The country's rice crops were decimated when Cyclone Nargis ploughed through the Irrawaddy Delta in May 2008, killing tens of thousands and leaving 2.4 million destitute. See AlertNet's Myanmar Cyclone briefing ;for more.
Myanmar's health statistics are some of the worst in the region. The government spends just $2 per person per year on healthcare, the World Health Organization said in 2012.
Malaria is one of Myanmar's biggest killers because people do not have access to suitable healthcare. The country has one of the highest HIV rates in Asia, and the minority who receive anti-retroviral drug treatment depend on aid agencies for the drugs.
Tuberculosis (TB) rates are also high, and treatment is often interrupted because drugs are not always available. This can lead to the development of drug-resistant TB.
Highly drug resistant strains of malaria have been found along the Thai-Myanmar border, and medical experts are concerned this will spread and cause a major setback in the global fight against the disease.
The country's worst health statistics are among the internally displaced ethnic minorities of eastern Myanmar, the BPHWT says.
Many die of malaria, diarrhoea and respiratory infections. The rate of women dying as a result of pregnancy or childbirth is one of the highest in the world.
Pressure on aid workers
Under the military junta, international aid agencies faced tight government restrictions and very limited donor funding because of the government's dismal human rights record.
Funding is still low despite donors' renewed interest in Southeast Asia's poorest country and despite its huge needs, aid agencies said in June 2012.
Since the government's recent push to reform, aid workers say the humanitarian community now faces bureaucratic challenges to working in the country.
Agencies have to sign a Memorandum of Understanding with individual ministries and register formally with the Ministry of Home Affairs, which can take months to complete. Foreign aid workers need authorisation to travel around the country, and this is sometimes granted only on the eve of the trip.
The U.N. special rapporteur on human rights in Myanmar said in March 2012 that international aid agencies still had problems accessing those affected by conflict.
Clampdown on political activists
The military junta did not permit freedom of expression, assembly and association. It banned almost all opposition political activity and persecuted pro-democracy and human rights activists. Hundreds of political prisoners – students, intellectuals and opponents of the junta – were held in overflowing jails or under house arrest.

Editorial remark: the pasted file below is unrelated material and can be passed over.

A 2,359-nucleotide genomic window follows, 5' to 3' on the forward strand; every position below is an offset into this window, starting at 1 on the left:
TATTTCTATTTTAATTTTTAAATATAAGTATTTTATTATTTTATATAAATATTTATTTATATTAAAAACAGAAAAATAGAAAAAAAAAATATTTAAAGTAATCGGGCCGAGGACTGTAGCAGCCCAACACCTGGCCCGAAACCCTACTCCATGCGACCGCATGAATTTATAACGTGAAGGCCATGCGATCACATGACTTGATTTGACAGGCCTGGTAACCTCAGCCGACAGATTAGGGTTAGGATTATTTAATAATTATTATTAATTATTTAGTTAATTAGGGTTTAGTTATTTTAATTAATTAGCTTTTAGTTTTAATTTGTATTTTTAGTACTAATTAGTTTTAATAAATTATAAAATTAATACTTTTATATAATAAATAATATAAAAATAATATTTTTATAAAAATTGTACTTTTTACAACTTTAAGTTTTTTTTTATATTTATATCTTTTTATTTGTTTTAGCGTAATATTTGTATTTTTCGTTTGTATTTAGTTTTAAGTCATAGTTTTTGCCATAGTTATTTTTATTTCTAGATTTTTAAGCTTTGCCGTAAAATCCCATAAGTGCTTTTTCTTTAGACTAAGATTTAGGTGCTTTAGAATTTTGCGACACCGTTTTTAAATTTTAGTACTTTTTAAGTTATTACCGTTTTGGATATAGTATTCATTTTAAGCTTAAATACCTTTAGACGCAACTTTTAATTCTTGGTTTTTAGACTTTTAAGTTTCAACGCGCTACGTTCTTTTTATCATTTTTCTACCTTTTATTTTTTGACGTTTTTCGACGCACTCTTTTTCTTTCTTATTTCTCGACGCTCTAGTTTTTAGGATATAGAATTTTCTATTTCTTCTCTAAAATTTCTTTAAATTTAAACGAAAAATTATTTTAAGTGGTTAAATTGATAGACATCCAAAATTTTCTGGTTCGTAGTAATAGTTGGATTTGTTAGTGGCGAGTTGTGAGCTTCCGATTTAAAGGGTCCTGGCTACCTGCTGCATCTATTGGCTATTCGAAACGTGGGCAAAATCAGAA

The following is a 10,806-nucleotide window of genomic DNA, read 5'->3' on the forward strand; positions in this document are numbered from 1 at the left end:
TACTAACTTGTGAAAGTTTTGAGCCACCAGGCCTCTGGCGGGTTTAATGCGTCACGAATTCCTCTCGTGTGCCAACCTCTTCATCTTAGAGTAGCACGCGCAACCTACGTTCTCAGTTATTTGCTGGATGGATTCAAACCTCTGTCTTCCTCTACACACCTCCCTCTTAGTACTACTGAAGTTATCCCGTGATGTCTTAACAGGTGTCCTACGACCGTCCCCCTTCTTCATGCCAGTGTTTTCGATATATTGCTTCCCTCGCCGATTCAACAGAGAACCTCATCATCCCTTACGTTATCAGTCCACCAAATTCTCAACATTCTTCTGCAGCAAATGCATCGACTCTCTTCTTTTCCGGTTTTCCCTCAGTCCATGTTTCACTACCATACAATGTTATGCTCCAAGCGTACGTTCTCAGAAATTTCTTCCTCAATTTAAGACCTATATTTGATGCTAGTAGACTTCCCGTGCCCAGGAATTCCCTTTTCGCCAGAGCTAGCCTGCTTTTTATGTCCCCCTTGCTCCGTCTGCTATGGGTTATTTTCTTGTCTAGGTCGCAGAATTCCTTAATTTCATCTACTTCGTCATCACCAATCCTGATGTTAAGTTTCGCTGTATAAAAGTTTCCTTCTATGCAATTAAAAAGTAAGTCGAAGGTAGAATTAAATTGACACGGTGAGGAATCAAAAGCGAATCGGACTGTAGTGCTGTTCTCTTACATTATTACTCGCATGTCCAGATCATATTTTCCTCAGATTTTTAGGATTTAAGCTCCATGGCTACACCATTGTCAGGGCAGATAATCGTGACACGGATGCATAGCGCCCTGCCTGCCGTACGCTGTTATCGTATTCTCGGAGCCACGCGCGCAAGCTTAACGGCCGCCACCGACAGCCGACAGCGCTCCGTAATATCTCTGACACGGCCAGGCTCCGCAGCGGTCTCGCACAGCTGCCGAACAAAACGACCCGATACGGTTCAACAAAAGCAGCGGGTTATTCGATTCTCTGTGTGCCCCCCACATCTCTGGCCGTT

In 1988, student protests resulted in a crackdown by the military government, and opposition leader Suu Kyi became the public face of the democracy movement. She is the daughter of nationalist leader General Aung San, who was assassinated in 1947, the year before independence from Britain.
She has spent much of her life since 1989 under house arrest. She was released in November 2010.
With Suu Kyi at its helm, the opposition National League for Democracy won hands down in parliamentary elections in 1990, but the military leadership refused to allow the new legislature to convene and imprisoned many activists.
Suu Kyi went on to win the Nobel Peace Prize in 1991.
Though her followers were persecuted and she herself was assaulted by the junta's supporters, Suu Kyi's party continued to call for reconciliation rather than violent protest.
Much of the West imposed sanctions on Myanmar for its poor human rights record and for failing to stamp out a thriving drugs trade. The U.N. drug agency said in its 2012 survey ;that Myanmar was one of the world's biggest drug-producing centres, and that production rose in 2011.
But Myanmar enjoyed the guarded acceptance of its neighbours and increasingly close ties with China, North Korea and Russia.
At the end of 2007, the regime drew condemnation from around the world for its harsh response to pro-democracy protests initiated by the country's Buddhist monks.
When tens of thousands took to the streets of Yangon, the military cracked down, beating and detaining protesters. The authorities put the number of deaths at 10. The United Nations' special rapporteur on human rights for Myanmar said at least 31 people had died but activists estimated the toll at over 70.
Most of the monks who led the campaign disappeared, and their monasteries were left empty or barricaded by the military. The government also temporarily shut down the country's internet and mobile phone connections, making it harder for the outside world to find out what was going on.
The junta said it had rounded up nearly 3,000 people, but announced at the end of 2007 that all but 80 had been released. However, Amnesty International ;said in 2008 that at least 700 people picked up during and after the protests remained behind bars – in addition to an estimated 1,150 people already in jail for their political or religious beliefs.
The crisis, dubbed the Saffron Revolution after the colour of the monks' robes, had parallels with the 1988 pro-democracy uprising when 3,000 people died in an army crackdown.
The International Committee of the Red Cross ;was barred from visiting prisons from late 2005 until 2011, when the new government gave the organisation limited access. ;
On May 10, 2008, Myanmar held a referendum on a new constitution that was a key step in the junta's "roadmap to democracy," culminating in multi-party elections in November 2010. Western governments dismissed the constitution and the roadmap as a blueprint for the army to legitimise its grip on power.
Under the constitution, a quarter of the seats in the lower house, the senate, and the seven state and seven regional assemblies are reserved for serving military officers, appointed by the armed forces chief.
Myanmar's NLD opposition called for people to vote "No" to the constitution, which also gave the army control of key ministries and the right to suspend the constitution at will. The junta said more than 92 percent of the ballots cast were in favour of the charter.